Yesterday I spent the morning doing an online fundraising meeting, and my coach encouraged me by reframing my need ($9,000) as needing just eight people to donate at $100/month. That’s so doable! So…anyone want to donate $100/month for just one year?
I met Ashley at her apartment around 11:00. She was my Craig 3 sister during my freshman year of college, and she’s always up for a reunion, which I appreciate. She and her husband Stephen recently had baby Adeline, so I got to snuggle her a little bit before passing her off to her mom. “In just a couple years she’s going to hit the bratty stage,” Stephen said.
“That’s when I start liking them!” I said. Stephen looked at me strangely.
“Tricia is the friend who I’m trading babies with. I’ll raise both of our kids until they’re five, and then Tricia raises them until they’re teenagers.”
“Pretty soon you’ll be mine!” I cooed, squeezing Adeline’s toes. Stephen continued to look alarmed, I don’t know why.
Ashley and I left husband and baby behind to get lunch and catch up. We headed back to the apartment so she could feed Adeline, and then we went back out to the post office (my errand) and the Memphis library (my past time). We spent the rest of the afternoon at her apartment watching Human Planet, a show I didn’t know existed by the people who made Planet Earth.
I went back to Mallory’s house for the night. She made dinner for us after getting home from work, and then her two roommates joined us at the dining room table for wine, ice cream, and apples with dip (that was not the dinner, we were making up for a healthy baked chicken and brussell sprouts). I really like her roommates! Between her church and her house, I just kind of want to steal Mallory’s life, but in a totally not creepy way.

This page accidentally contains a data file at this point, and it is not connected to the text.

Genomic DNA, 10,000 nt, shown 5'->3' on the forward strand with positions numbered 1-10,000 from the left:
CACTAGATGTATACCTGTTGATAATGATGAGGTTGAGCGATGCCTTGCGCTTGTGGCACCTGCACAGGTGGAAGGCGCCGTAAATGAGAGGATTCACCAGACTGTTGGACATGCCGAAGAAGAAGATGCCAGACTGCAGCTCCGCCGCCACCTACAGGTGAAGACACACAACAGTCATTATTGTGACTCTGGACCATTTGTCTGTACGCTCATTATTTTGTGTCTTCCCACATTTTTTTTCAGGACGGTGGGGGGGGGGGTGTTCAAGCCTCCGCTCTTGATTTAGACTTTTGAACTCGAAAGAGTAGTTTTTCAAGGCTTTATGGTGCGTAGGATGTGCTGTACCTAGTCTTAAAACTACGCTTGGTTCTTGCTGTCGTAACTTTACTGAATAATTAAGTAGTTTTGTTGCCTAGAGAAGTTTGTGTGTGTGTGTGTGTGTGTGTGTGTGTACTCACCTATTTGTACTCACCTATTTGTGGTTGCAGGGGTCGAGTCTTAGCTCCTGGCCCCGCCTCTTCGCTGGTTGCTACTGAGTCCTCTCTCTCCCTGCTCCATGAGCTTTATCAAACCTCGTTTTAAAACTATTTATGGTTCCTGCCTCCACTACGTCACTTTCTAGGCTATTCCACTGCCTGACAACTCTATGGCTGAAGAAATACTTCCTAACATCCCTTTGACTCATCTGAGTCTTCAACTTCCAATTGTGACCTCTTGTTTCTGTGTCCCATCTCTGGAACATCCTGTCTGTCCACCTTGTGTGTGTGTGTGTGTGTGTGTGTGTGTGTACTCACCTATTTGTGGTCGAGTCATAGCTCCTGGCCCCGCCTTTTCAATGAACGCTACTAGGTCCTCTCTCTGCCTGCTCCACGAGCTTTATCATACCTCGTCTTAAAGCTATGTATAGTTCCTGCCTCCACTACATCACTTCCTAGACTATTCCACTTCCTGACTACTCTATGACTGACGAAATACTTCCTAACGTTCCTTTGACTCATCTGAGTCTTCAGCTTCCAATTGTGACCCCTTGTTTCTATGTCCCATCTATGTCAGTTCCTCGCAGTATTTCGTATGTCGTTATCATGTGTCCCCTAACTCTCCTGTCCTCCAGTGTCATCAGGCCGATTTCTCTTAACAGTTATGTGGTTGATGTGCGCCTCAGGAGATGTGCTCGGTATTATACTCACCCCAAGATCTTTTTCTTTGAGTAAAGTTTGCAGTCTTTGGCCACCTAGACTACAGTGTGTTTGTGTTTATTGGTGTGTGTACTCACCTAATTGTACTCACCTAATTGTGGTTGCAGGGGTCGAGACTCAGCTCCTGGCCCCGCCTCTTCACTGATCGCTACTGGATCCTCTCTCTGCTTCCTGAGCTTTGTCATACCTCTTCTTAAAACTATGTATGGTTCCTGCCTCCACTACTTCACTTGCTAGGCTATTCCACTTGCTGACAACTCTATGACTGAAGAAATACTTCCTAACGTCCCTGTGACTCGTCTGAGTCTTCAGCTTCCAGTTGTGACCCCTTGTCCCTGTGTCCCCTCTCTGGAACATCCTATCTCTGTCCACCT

Mallory and I then spent the next three hours talking on her bed about singleness and romance. It got pretty hilarious, since we devolved (or evolved?) into what I like to think could be classified as a conversation by two neurotics-seeking-health.
“I just want you to admit that being single is not enough so that I can win this argument!” I yelled.
“Are we in an argument?” Mallory asked. “I thought we were discussing.”
I fell forward. “I was arguing,” I mumbled into the covers. I abruptly sat up straight. “And I want to be right! One of my needs buckets is the constant desire to be right in everything, all the time.”
“Well, one of my needs buckets is physical affection, which I kind of need right now because I didn’t realize we were arguing.”
I placed my hand on Mallory’s shoulder. “I love you, Mallory,” I told her. “Now please admit I was right.”
She touched my knee. “I don’t think you’re right, Tricia. But I still love you.”
“ARGH,” I screamed, collapsing again. “I don’t even know why I’m arguing this. I WANT singleness to be enough, but I just really fear that it isn’t.”
“You’re funny,” Mallory said, patting my knee again.
“That helps,” I grumbled.
It was a great three-hour long conversation, full of almost tears and then laughter because both of us cover up our pain with humor, but because we KNEW that, it was still lovely and intimate. I always have the best, deepest, hardest conversations with Mallory about God and life and pursuing meaning in the mystery. I love her so much! I’m very glad I chose to spend so many days in Memphis.
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